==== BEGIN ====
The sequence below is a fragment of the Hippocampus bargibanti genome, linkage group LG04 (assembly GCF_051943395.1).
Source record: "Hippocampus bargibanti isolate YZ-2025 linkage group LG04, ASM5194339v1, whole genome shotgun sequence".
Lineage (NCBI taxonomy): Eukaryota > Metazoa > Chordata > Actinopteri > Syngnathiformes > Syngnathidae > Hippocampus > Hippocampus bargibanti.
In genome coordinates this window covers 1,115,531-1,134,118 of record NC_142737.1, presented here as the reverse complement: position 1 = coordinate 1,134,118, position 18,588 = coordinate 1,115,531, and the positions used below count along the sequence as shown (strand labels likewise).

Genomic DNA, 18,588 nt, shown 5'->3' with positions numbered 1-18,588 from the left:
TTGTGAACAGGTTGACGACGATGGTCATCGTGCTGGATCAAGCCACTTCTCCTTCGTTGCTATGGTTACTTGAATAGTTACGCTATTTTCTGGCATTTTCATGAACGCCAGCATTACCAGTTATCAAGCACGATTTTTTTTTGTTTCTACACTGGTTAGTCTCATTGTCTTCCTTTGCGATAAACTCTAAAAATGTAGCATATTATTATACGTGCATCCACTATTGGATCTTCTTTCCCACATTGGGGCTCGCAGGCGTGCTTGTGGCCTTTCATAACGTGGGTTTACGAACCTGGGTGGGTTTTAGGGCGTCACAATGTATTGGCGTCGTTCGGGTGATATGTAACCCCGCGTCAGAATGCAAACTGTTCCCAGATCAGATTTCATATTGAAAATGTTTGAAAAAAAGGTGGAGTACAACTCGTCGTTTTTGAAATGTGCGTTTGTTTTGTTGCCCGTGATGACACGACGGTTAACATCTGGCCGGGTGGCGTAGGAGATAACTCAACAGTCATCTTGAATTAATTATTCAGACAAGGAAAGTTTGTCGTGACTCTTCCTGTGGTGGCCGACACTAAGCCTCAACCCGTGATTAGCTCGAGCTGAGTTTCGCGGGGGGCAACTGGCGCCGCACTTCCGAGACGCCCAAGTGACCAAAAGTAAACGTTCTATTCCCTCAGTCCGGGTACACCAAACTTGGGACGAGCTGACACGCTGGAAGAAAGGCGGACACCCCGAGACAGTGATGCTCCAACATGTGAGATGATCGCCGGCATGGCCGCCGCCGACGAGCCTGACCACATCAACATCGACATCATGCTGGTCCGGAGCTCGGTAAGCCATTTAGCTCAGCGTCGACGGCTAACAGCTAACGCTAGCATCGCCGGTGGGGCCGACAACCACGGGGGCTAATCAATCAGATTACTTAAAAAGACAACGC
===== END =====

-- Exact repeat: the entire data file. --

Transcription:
The sequence below is a fragment of the Hippocampus bargibanti genome, linkage group LG04 (assembly GCF_051943395.1).
Source record: "Hippocampus bargibanti isolate YZ-2025 linkage group LG04, ASM5194339v1, whole genome shotgun sequence".
Lineage (NCBI taxonomy): Eukaryota > Metazoa > Chordata > Actinopteri > Syngnathiformes > Syngnathidae > Hippocampus > Hippocampus bargibanti.
In genome coordinates this window covers 1,115,531-1,134,118 of record NC_142737.1, presented here as the reverse complement: position 1 = coordinate 1,134,118, position 18,588 = coordinate 1,115,531, and the positions used below count along the sequence as shown (strand labels likewise).

Genomic DNA, 18,588 nt, shown 5'->3' with positions numbered 1-18,588 from the left:
TTGTGAACAGGTTGACGACGATGGTCATCGTGCTGGATCAAGCCACTTCTCCTTCGTTGCTATGGTTACTTGAATAGTTACGCTATTTTCTGGCATTTTCATGAACGCCAGCATTACCAGTTATCAAGCACGATTTTTTTTTGTTTCTACACTGGTTAGTCTCATTGTCTTCCTTTGCGATAAACTCTAAAAATGTAGCATATTATTATACGTGCATCCACTATTGGATCTTCTTTCCCACATTGGGGCTCGCAGGCGTGCTTGTGGCCTTTCATAACGTGGGTTTACGAACCTGGGTGGGTTTTAGGGCGTCACAATGTATTGGCGTCGTTCGGGTGATATGTAACCCCGCGTCAGAATGCAAACTGTTCCCAGATCAGATTTCATATTGAAAATGTTTGAAAAAAAGGTGGAGTACAACTCGTCGTTTTTGAAATGTGCGTTTGTTTTGTTGCCCGTGATGACACGACGGTTAACATCTGGCCGGGTGGCGTAGGAGATAACTCAACAGTCATCTTGAATTAATTATTCAGACAAGGAAAGTTTGTCGTGACTCTTCCTGTGGTGGCCGACACTAAGCCTCAACCCGTGATTAGCTCGAGCTGAGTTTCGCGGGGGGCAACTGGCGCCGCACTTCCGAGACGCCCAAGTGACCAAAAGTAAACGTTCTATTCCCTCAGTCCGGGTACACCAAACTTGGGACGAGCTGACACGCTGGAAGAAAGGCGGACACCCCGAGACAGTGATGCTCCAACATGTGAGATGATCGCCGGCATGGCCGCCGCCGACGAGCCTGACCACATCAACATCGACATCATGCTGGTCCGGAGCTCGGTAAGCCATTTAGCTCAGCGTCGACGGCTAACAGCTAACGCTAGCATCGCCGGTGGGGCCGACAACCACGGGGGCTAATCAATCAGATTACTTAAAAAGACAACGC